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BioMed Research International
Volume 2017, Article ID 2481348, 8 pages
Research Article

The Kinase STK3 Interacts with the Viral Structural Protein VP1 and Inhibits Foot-and-Mouth Disease Virus Replication

1Laboratory of Veterinary Microbiology, College of Veterinary Medicine, Gansu Agricultural University, Lanzhou, China
2State Key Laboratory of Veterinary Etiological Biology, National Foot and Mouth Diseases Reference Laboratory, Key Laboratory of Animal Virology of Ministry of Agriculture, Lanzhou Veterinary Research Institute, Chinese Academy of Agricultural Sciences, Lanzhou 730046, China

Correspondence should be addressed to Qiaoying Zeng; nc.ude.uasg@yqgnez and Haixue Zheng; moc.361@gnehzeuxiah

Received 28 June 2017; Accepted 14 September 2017; Published 31 October 2017

Academic Editor: Yi-Ping Liu

Copyright © 2017 Huisheng Liu et al. This is an open access article distributed under the Creative Commons Attribution License, which permits unrestricted use, distribution, and reproduction in any medium, provided the original work is properly cited.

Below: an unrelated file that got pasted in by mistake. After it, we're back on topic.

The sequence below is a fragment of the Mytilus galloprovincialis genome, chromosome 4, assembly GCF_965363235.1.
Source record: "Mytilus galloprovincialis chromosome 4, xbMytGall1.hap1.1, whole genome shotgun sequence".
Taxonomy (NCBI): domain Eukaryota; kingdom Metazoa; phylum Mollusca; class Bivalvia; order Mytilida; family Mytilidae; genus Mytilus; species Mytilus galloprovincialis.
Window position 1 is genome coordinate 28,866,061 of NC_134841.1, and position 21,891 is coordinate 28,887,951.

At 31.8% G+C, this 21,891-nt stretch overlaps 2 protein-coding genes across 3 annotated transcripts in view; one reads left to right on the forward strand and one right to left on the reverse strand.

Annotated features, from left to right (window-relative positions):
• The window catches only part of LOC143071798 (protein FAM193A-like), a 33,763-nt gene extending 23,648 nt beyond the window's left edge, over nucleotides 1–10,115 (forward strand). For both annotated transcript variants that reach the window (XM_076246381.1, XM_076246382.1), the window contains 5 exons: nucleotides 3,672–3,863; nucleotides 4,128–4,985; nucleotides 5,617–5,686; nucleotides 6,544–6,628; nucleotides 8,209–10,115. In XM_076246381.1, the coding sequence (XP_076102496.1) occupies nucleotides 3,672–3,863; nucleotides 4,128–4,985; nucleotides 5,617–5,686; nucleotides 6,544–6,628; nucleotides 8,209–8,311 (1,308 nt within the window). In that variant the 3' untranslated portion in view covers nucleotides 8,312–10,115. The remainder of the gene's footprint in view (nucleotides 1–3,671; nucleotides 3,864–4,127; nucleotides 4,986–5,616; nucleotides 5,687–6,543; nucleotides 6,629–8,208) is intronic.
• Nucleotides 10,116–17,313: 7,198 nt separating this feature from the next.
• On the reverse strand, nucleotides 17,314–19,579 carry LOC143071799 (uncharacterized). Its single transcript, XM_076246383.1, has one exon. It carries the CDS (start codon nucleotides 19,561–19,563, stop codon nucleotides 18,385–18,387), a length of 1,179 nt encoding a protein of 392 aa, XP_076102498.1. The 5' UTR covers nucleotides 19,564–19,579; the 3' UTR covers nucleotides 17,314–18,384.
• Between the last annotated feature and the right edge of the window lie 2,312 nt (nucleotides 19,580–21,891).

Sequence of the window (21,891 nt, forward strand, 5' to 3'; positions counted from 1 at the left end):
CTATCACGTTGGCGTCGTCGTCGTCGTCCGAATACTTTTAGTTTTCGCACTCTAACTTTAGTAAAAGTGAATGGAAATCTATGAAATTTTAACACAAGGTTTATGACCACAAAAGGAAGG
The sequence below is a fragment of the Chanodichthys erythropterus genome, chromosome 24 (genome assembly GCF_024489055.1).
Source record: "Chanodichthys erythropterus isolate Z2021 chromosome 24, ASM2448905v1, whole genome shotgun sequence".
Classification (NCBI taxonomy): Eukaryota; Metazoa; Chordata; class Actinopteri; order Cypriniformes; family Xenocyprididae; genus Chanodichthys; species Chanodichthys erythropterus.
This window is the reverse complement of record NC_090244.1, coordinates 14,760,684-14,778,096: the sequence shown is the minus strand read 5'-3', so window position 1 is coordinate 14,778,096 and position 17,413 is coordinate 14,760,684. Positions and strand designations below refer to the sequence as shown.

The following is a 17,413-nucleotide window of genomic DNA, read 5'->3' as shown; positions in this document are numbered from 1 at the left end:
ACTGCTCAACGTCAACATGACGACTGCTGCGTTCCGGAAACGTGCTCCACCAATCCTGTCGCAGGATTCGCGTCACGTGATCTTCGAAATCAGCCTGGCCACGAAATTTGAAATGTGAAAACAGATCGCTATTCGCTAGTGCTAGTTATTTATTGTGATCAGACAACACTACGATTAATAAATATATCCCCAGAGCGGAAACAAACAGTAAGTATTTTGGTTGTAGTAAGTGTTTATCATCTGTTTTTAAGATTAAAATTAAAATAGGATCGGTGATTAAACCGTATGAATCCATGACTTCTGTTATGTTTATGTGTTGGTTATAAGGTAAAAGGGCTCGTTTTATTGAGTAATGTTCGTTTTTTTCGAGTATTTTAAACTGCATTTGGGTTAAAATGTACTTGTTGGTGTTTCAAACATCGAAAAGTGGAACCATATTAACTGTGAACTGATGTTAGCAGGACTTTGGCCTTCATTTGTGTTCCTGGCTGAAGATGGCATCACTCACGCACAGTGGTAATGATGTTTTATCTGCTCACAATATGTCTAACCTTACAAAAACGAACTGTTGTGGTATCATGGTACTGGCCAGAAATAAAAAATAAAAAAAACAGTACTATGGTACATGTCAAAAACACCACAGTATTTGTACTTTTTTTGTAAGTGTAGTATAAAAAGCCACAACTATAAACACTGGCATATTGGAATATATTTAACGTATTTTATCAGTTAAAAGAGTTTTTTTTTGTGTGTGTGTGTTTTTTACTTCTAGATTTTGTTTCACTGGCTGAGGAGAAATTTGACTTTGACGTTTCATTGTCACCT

Foot-and-mouth disease virus (FMDV) is the etiological agent of FMD, which affects domestic and wild cloven-hoofed animals. The structural protein VP1 plays an important role in FMDV pathogenesis. However, the interacting partners of VP1 in host cells and the effects of these interactions in FMDV replication remain incompletely elucidated. Here, we identified a porcine cell protein, serine/threonine kinase 3 (STK3), which interacts with FMDV VP1 using the yeast two-hybrid system. The VP1-STK3 interaction was further confirmed by coimmunoprecipitation experiments in human embryonic kidney 293T and porcine kidney 15 (PK-15) cells. The carboxyl-terminal region (amino acids 180–214) of VP1 was essential for its interaction with STK3. The effects of overexpression and underexpressing of STK3 in PK-15 cells were assessed, and the results indicated that STK3 significantly inhibited FMDV replication. Our data expand the role of STK3 during viral infection, provide new information regarding the host cell kinases that are involved in viral replication, and identify potential targets for future antiviral strategies.